Extension educators earn recognition for special efforts on behalf of youths

Group photo with award-winners holding plaques
Bret Hess, interim dean of the College of Agriculture and Natural Resources; Mary Kay Wardlaw, UW Extension associate director-east; Mary Louise Wood, 4-H youth educator; and Abby Rux, Cent$ible Nutrition program assistant

Special needs students in Molly Martin’s class at Laramie Middle School learned teamwork, gravity, motion and food choices last year from Albany County University of Wyoming Extension educators Abby Rux and Mary Louise Wood.

For adapting and delivering science (Wood) and Cent$ible Nutrition (Rux) programming to students of varying skill levels and abilities, the two received the diversity enhancement recognition award from UW Extension Nov. 7 at its state conference in Casper.

“The students I work with have disabilities that vary from moderate to profound,” said Martin.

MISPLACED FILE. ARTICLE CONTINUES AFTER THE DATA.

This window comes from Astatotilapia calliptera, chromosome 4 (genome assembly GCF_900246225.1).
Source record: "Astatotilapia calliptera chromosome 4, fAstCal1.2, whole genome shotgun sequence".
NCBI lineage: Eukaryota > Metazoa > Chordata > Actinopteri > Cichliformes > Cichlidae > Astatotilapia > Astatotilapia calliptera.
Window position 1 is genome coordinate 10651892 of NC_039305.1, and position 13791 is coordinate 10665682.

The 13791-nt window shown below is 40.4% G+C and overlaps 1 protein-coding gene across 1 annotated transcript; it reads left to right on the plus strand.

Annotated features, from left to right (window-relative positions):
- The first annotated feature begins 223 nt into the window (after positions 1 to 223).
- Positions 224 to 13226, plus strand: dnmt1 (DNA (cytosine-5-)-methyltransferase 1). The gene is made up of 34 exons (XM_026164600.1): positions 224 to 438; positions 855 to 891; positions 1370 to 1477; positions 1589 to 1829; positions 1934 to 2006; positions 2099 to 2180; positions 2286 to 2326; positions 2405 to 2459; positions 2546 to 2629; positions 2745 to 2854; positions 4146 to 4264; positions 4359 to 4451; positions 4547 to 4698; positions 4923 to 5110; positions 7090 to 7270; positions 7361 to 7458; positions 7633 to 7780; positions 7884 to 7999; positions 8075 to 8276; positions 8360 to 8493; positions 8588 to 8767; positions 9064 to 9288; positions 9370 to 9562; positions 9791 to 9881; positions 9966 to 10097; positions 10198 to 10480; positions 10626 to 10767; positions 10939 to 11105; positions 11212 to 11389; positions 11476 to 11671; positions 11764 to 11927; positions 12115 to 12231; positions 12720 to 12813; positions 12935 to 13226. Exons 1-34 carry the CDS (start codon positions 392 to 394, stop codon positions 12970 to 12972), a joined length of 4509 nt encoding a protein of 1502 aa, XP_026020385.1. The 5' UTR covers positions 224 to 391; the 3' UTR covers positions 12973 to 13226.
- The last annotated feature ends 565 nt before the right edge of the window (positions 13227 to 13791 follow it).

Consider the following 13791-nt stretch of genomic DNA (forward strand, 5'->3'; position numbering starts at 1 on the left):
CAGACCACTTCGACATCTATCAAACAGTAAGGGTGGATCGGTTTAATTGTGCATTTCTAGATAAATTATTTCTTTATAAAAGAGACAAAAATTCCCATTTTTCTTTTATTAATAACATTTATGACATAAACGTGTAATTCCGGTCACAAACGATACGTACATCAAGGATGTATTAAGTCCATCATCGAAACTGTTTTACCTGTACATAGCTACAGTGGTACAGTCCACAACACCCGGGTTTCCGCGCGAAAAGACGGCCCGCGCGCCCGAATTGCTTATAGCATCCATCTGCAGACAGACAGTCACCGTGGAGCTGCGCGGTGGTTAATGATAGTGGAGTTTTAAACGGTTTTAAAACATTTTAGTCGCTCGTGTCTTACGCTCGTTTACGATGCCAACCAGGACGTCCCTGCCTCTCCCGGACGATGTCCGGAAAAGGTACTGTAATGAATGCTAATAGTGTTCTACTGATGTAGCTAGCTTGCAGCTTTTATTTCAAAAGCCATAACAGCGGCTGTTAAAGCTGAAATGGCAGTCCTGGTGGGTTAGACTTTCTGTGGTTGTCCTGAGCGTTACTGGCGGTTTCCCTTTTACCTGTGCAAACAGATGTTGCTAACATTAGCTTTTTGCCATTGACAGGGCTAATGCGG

“Mary Louise engages them in lessons full of discovery and exploration and brings lots of fun and positivity to my classroom,” she said. “Abby uses visuals and props and is very dynamic as she educates students about making smart food choices in their daily lives.”

Eloise Riley, who nominated Rux and Wood for the recognition, said, “The cool part is the programming they do is traditional 4-H and Cent$ible Nutrition, but they make adaptations.”

Riley is the Wyoming senior family readiness support assistant with Cybermedia Technologies, Inc., a special needs contractor to Albany County School District #1.

School professionals and paraprofessionals described development of fine motor skills and goal setting and interaction with caring adults as outcomes of the extension education for these students in grades 7-9.

“This group is not generally considered your average 4-H population but can gain the most from the 4-H experiential model,” said Wood, who joins them at least once a month.

Rux first worked with the students last year, bringing weekly lessons for 16 weeks throughout fall and spring.

“I am a great advocate for the work of UW Extension,” said Riley. “And I think their work is exemplary in the world of really good work.”

For more information on University of Wyoming Extension in Albany County, see wyoextension.org/albanycounty.

Horse judging team takes top-ten spot in world’s largest horse show

Team members in group photo in front of 2018 Quarter Horse Congress backdrop